The Current

Vaccine research threatens the health of a 'modern medical marvel' — horseshoe crabs

Conservationists are raising concerns that horseshoe crabs and the shorebirds that feed on them could become unexpected casualties of the COVID-19 pandemic.

Conservationists calling for industry to adopt alternative to using creature's blood

A unique compound in the milky blue blood of horseshoe crabs is critical to testing the safety of vaccines and other medical technology. (Mike Segar/Reuters)

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Conservationists are raising concerns that horseshoe crabs and the shorebirds that feed on them could become unexpected casualties of the COVID-19 pandemic.

"The milky blue blood of this ancient animal has made it into a modern medical marvel," David Wheeler, executive director of the Conserve Wildlife Foundation of New Jersey, said of the horseshoe crab.

The medical industry captures the critters to draw out some of their blood, because it contains a unique component called limulus amebocyte lysate, or LAL. LAL can detect harmful toxins in vaccines — including those being produced for COVID-19 — or other medicine undergoing testing, he told The Current's Matt Galloway

"It's really extraordinary," said Wheeler. "The concern now, of course, is at some point we would really like to see it shift to a synthetic alternative rather than continuing to only use the crabs for that."

The horseshoe crab isn't actually a true crab. In fact, it's more closely related to a spider or scorpion. The species is often referred to as a living fossil because it has been swimming in the seas for hundreds of millions of years — even before the time of dinosaurs.

Every spring, the species of horseshoe crabs that live in the Atlantic Ocean crawl onto North American coastal beaches to spawn, drawing a frenzy of shorebirds who feast on the critters' eggs. But horseshoe crab populations have suffered a decline in recent decades, and that's also hurting shorebird populations that rely on them to survive.

According to the Atlantic States Marine Fisheries Commission, most horseshoe crabs that are bled for medical purposes are released back into the wild, but a portion of them die from the procedure.

A 2010 study found that as many as 30 per cent die as a result — more than 10 times previous estimates, National Geographic reported.

The medical industry extracts blood from horseshoe crabs and then returns the animals to the wild. But some of the critters typically die as a result of the blood-draining process. (The Associated Press)

"Our concern is simply that there's just not a heck of a lot of transparency in this process," said Wheeler. "As a result, there's not nearly enough data for, I think, all the scientists studying this to feel confident that the [death] rates are as low as they're saying they are."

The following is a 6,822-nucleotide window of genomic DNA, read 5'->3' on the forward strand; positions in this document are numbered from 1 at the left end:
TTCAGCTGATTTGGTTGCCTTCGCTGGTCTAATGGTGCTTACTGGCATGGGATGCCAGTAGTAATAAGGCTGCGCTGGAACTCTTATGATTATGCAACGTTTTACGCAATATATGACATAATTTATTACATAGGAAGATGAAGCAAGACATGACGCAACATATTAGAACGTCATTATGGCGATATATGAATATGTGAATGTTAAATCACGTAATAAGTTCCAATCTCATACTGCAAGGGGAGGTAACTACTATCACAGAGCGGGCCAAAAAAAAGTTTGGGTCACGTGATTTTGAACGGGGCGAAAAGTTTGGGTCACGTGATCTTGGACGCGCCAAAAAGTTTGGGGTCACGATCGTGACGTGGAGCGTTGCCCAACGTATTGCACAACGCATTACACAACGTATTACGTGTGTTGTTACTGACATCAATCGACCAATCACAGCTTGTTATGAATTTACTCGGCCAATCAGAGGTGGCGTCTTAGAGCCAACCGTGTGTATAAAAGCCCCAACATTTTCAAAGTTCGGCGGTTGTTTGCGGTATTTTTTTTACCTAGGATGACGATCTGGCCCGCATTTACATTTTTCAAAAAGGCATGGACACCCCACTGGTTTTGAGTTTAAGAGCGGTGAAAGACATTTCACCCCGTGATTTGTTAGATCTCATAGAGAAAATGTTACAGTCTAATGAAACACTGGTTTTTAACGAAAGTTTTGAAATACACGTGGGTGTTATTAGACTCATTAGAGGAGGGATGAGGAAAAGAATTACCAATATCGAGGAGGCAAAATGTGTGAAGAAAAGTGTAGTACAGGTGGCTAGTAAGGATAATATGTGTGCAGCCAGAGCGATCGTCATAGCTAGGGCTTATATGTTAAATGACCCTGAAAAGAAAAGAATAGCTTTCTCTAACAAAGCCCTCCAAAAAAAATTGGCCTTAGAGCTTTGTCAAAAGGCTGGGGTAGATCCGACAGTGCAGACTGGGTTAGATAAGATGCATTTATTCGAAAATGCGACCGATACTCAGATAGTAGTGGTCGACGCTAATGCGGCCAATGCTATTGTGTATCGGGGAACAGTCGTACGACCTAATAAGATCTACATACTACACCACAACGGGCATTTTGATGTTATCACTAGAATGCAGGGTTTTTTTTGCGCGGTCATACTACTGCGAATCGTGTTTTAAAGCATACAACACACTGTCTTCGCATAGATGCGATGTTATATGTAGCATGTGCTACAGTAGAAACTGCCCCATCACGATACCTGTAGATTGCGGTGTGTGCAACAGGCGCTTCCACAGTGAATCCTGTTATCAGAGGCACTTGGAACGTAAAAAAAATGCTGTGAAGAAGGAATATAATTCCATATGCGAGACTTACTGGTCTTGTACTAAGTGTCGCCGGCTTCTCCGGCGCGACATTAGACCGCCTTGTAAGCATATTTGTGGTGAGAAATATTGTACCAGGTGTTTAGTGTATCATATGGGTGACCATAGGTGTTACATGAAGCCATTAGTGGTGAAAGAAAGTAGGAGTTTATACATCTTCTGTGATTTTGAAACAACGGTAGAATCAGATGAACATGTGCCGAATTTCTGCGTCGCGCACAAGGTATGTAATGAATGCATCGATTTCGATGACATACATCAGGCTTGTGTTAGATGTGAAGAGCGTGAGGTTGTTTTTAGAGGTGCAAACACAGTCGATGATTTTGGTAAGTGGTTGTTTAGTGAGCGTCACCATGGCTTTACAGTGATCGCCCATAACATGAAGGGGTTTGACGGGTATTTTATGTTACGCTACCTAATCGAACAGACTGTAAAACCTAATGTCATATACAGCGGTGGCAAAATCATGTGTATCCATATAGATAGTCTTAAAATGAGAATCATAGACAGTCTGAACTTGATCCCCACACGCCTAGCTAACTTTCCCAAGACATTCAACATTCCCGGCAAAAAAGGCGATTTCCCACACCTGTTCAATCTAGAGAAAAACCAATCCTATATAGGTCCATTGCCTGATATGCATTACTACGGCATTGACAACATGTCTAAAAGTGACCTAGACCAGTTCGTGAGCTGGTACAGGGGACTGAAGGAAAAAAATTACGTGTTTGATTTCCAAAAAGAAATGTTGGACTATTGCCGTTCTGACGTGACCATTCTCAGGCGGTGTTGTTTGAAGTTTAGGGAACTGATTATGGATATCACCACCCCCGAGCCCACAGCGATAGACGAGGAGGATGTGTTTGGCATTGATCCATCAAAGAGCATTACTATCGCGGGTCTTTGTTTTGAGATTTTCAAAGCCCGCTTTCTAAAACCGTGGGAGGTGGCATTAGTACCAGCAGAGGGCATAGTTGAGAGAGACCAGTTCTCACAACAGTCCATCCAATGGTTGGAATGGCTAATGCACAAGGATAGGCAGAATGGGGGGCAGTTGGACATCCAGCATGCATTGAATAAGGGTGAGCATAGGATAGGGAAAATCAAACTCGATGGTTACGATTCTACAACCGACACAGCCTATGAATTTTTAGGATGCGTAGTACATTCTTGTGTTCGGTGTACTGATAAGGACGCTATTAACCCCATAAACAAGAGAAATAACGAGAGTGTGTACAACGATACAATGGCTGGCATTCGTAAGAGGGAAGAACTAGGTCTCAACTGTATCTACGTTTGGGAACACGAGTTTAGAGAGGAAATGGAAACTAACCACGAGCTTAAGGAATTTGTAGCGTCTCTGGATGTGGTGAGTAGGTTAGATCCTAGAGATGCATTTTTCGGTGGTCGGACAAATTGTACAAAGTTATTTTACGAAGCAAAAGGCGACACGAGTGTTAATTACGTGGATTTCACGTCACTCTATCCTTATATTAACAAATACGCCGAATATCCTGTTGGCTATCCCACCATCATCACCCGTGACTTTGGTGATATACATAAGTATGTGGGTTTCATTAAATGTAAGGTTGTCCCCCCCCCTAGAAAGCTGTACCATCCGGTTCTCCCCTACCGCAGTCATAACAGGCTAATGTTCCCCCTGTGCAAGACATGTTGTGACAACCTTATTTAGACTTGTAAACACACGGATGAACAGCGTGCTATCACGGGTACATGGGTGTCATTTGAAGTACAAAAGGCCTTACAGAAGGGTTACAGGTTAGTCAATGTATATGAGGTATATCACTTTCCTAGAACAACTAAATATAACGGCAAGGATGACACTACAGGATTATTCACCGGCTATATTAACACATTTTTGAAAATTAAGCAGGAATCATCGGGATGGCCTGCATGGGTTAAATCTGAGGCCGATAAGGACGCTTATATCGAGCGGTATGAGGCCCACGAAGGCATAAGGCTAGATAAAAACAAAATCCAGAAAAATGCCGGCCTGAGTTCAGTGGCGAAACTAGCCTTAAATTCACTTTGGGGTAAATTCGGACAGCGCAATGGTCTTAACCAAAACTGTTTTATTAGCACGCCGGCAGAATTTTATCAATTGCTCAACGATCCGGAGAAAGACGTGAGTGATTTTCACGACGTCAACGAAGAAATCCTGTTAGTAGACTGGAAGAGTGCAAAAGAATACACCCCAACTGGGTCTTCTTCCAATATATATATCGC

Given that the horseshoe crab population is much more vulnerable than it used to be, Wheeler worries about the medical industry's reliance on this single species for vaccine production.

If horseshoe crabs were to experience an even sharper decline, the vaccines, injectable drugs and medical devices we rely on would be left "in limbo," he said.

He suggested the medical industry should be more transparent about its practices, and adopt a synthetic alternative to the crabs' blood.

"We don't need to continue impacting this population and also making ourselves vulnerable by relying on just one species … for kind of the answer to all our prayers," Wheeler said. 

Recombinant factor C

Jay Bolden, a biologist with the pharmaceutical company Eli Lilly, has been working to make such synthetic alternatives a reality.

When he joined the company in 2000, he learned that the animals were facing a "dire situation" in parts of the world.

As an avid birder, Bolden took note and began pushing for alternatives to horseshoe blood.

"What we do have now, and what's been on the market for some time, is a synthetic version called recombinant factor C," Bolden told Galloway. 

"It's the exact same protein that is in the horseshoe crab. It's just produced by modern recombinant biotechnology processes." 

Recombinant biotechnology involves combining DNA molecules from two species, and putting them into another organism to produce new genetic combinations.

Scientists work near horseshoe crabs at Kimbles Beach, N.J. In the spring, shorebirds flock to the coastline to feast on horseshoe crab eggs. (Jacqueline Larma/The Associated Press)

Bolden said recombinant factor C is not yet widely used because the methods countries use to test medicine requires them to test for endotoxins using horseshoe crab blood.

However, this year, Europe published pharmaceutical testing methods allowing experts to use recombinant factor C to test for endotoxins, Bolden said. He added that research has proven the synthetic alternative to be safe and as effective as LAL.

"The reality is, the horseshoe crab blood has protected human health for 40 years, and certainly I can appreciate that," Bolden said. 

But he said that method comes with a cost.

"There's a better way of doing that. And that's that's exactly what we're trying to do," he said.


Written by Kirsten Fenn. Produced by Ben Jamieson.

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